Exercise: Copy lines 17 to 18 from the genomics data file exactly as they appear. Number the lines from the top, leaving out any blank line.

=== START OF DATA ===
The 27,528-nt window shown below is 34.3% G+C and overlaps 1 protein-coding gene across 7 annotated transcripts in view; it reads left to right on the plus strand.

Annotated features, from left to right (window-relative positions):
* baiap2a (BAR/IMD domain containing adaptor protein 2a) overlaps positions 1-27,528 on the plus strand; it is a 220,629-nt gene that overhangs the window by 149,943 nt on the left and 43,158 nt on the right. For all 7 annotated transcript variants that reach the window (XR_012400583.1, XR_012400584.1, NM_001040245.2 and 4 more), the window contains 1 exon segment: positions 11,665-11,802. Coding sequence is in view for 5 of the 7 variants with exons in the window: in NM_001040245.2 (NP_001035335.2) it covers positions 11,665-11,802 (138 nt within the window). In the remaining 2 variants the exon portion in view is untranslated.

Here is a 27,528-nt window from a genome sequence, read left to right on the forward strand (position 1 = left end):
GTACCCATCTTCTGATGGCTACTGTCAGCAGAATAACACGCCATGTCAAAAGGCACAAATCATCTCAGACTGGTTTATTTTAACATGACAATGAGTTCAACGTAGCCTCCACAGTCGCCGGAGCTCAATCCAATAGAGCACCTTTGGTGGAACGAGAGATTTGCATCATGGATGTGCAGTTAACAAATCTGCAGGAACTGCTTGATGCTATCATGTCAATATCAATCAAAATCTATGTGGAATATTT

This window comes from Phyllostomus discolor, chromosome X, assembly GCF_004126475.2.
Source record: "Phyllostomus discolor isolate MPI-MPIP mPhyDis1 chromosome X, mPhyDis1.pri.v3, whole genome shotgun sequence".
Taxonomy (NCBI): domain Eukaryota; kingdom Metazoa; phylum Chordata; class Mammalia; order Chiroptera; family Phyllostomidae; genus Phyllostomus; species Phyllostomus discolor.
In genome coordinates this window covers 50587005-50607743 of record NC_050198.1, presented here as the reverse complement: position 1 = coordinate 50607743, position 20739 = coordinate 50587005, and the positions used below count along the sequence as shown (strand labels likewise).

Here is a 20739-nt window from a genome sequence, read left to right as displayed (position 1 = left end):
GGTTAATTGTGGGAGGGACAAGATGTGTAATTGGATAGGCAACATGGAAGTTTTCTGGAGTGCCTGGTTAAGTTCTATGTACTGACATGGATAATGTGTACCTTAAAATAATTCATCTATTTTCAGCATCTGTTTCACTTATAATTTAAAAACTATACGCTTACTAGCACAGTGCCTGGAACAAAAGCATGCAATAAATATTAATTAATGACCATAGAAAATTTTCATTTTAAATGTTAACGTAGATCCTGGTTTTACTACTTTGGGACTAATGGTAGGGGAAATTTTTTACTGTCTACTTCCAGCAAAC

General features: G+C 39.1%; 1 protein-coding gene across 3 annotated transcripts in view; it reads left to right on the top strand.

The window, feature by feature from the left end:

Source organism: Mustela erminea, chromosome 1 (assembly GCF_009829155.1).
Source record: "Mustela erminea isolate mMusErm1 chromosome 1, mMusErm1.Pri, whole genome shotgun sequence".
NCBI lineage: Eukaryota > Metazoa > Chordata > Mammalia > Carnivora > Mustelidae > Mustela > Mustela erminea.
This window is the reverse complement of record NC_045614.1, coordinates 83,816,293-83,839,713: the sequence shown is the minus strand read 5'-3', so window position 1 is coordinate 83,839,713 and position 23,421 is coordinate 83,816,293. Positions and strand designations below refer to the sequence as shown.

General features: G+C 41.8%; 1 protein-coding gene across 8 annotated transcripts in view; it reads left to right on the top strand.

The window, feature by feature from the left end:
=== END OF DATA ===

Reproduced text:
This window is the reverse complement of record NC_045614.1, coordinates 83,816,293-83,839,713: the sequence shown is the minus strand read 5'-3', so window position 1 is coordinate 83,839,713 and position 23,421 is coordinate 83,816,293. Positions and strand designations below refer to the sequence as shown.

General features: G+C 41.8%; 1 protein-coding gene across 8 annotated transcripts in view; it reads left to right on the top strand.